Jacobs/Young case. You are entitled to whatever you were fund wise if it is equal or greater value to whatever was originally in the contract

3rd Party Contracts

3rd party beneficiary contracts, assignments, and delegation

3rd Party Beneficiary contracts

Intended and Incidental.
Intended: The 3rd party is a known beneficiary (vesting rights: whatever the intended party wanted or could argue) the 3rd party beneficiary can use the same arguments the original could
Incidental: No vesting rights. Just get the benefit of a contract.

Assignments

One may freely assign any known right that they are entitled to

Delegation

Only delegable duties are valid (cannot be personal in nature)

Conditions

Gives rise to whose time for performance is due. Presumption: Work before pay
Precendent: Someone needs to act before the other
Concurrent: Action at the same time
Subsequent: Action after the other

Risk of Loss

Who owns title, and when does title transfer (Shipping terms) FAS/FAV, CIF, FOB, Sale on approval

FAS/FAV

Free along side/ free along vessel. Common carrier or place, is as though title has transferred

CIF

Cost of Insurance and Freight. The damage done to the item is paid for by the one who bought the insurance and Freight

FOB

Free on board. Once it is on board a vessel it is as though title has transferred, if it was destroyed them the new person is responsible fo rthe damages.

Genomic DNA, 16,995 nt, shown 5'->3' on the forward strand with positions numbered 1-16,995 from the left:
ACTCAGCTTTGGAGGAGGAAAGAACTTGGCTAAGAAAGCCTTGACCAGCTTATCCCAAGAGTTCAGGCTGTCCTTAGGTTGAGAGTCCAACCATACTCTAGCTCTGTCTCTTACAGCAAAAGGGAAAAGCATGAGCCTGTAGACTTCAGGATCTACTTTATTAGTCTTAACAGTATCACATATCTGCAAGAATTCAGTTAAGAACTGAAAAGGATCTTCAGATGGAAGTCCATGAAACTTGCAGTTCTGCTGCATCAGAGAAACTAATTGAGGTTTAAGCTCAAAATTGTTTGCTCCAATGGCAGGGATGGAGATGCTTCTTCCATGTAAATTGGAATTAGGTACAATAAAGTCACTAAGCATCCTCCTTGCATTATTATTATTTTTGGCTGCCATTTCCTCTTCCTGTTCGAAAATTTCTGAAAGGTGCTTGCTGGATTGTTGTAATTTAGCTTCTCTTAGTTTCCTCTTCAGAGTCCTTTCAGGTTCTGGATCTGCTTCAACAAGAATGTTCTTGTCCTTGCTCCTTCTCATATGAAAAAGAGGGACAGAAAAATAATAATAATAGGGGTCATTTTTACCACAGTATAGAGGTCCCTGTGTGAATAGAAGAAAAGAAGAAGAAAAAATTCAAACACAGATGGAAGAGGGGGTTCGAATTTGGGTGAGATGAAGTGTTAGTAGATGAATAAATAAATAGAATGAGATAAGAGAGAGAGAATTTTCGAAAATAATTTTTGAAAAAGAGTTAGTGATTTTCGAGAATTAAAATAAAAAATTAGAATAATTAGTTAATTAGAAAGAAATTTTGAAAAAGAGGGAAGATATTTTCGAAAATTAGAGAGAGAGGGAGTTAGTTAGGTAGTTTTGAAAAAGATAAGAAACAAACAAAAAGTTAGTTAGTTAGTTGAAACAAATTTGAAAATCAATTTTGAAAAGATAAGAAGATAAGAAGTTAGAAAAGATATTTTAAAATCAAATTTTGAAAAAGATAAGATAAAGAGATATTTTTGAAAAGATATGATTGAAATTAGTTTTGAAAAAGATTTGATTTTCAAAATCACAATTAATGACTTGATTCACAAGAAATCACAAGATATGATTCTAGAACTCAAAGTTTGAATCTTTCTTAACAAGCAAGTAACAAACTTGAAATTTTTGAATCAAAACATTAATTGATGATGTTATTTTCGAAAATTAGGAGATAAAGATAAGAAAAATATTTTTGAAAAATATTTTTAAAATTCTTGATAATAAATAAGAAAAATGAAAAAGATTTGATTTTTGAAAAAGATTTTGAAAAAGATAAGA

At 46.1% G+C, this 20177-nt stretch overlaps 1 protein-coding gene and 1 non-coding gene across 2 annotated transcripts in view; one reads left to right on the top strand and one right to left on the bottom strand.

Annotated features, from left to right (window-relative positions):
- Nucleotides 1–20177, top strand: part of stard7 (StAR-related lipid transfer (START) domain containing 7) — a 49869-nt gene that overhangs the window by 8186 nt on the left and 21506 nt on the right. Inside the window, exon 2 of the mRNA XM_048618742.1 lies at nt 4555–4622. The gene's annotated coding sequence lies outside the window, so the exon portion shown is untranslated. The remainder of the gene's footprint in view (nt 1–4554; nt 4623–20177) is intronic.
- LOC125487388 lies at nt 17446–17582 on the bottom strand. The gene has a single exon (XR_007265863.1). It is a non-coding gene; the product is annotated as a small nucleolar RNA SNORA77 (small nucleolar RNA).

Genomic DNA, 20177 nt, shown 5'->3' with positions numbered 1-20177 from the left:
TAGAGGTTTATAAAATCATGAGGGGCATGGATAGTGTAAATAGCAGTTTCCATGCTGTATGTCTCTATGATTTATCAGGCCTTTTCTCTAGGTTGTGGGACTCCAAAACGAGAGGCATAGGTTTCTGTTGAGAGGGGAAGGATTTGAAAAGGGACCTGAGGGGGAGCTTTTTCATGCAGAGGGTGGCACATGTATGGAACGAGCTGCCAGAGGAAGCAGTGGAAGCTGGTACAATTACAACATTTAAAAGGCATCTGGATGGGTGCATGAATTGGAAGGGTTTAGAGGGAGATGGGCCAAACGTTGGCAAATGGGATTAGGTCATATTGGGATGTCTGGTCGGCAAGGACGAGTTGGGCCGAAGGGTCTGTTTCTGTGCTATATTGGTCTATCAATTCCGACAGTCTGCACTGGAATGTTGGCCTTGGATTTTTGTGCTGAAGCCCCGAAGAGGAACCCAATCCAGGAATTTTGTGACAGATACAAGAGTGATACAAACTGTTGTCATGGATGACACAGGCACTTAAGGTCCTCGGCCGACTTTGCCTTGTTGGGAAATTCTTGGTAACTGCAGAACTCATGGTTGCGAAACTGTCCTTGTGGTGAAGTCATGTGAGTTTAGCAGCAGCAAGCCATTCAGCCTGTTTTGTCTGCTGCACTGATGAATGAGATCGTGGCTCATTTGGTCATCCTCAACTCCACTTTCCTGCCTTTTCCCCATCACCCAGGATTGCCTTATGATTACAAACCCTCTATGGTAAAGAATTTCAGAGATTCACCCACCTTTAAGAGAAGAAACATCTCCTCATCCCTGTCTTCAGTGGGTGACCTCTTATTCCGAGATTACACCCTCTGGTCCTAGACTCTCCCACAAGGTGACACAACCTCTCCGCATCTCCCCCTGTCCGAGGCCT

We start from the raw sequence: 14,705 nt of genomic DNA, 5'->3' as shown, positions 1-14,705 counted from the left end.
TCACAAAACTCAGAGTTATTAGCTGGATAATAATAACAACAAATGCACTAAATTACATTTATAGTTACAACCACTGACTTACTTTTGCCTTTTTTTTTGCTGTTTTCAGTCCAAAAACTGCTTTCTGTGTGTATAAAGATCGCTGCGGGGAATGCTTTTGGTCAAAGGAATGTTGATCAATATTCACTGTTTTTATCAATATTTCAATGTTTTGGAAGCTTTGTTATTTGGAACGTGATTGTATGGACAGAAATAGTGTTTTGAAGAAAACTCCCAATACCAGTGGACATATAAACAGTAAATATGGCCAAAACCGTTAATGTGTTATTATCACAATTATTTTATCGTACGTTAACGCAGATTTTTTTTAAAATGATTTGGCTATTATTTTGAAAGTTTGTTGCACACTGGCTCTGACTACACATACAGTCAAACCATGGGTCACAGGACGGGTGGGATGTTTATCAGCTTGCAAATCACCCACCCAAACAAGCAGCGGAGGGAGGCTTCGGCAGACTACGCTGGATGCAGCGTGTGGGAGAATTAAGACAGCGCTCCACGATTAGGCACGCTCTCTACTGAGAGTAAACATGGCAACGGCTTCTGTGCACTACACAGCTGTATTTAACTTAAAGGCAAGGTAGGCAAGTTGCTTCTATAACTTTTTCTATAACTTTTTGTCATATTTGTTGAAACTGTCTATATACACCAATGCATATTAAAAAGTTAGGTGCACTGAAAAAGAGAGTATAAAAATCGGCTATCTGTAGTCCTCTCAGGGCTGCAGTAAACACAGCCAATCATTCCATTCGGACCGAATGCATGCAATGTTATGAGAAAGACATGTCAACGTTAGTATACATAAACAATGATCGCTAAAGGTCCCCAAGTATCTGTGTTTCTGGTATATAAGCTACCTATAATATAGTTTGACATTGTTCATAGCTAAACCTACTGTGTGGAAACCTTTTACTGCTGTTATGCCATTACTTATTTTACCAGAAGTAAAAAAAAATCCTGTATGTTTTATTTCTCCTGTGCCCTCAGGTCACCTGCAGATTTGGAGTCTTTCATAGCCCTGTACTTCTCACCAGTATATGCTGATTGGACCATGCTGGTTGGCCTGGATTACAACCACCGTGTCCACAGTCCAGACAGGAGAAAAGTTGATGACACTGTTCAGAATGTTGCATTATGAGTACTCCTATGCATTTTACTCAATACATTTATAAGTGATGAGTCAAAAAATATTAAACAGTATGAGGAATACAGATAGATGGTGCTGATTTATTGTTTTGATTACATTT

Sale on Approval

The buyer must approve the item before the sale. Silence or a failure to act can also count as approval

UCC

Uniform Commercial Code Article II. The sale of goods. Any tangible personal property capable of being moved at the identification of sale.

Good faith

Honestly in fact. No bad faith

Merchants

A person or entitiy that deals in goods of a kind and has specialized skill and knowledge of those goods.

Offer for UCC

For an offer to be valid, all that there needs to be is the quantity terms. The rest can be fillled in by the court. "gap fillers"

Defensesof UCC

Same as other defenses along with Statute of Frauds. The big one being the G for Goods of $500+

Firm offer rule

Must have a merchant. A merchant desires/constructs/offers another to keep an offer open for a stated period of time not to exceed three months (90 days) and no consideration is needed.

Warranties

Two types: expressed and implied
Expressed: Given verbally or in writing

Implied Warranties

Mercantability, FFPP

Fitness for a particular purpose (FFPP)

Merchant specific. Where one relies on the specialized skill of knowledge of another (merchant) and that good falls to act as desired.

Mercantability

The good is what the good is expected to be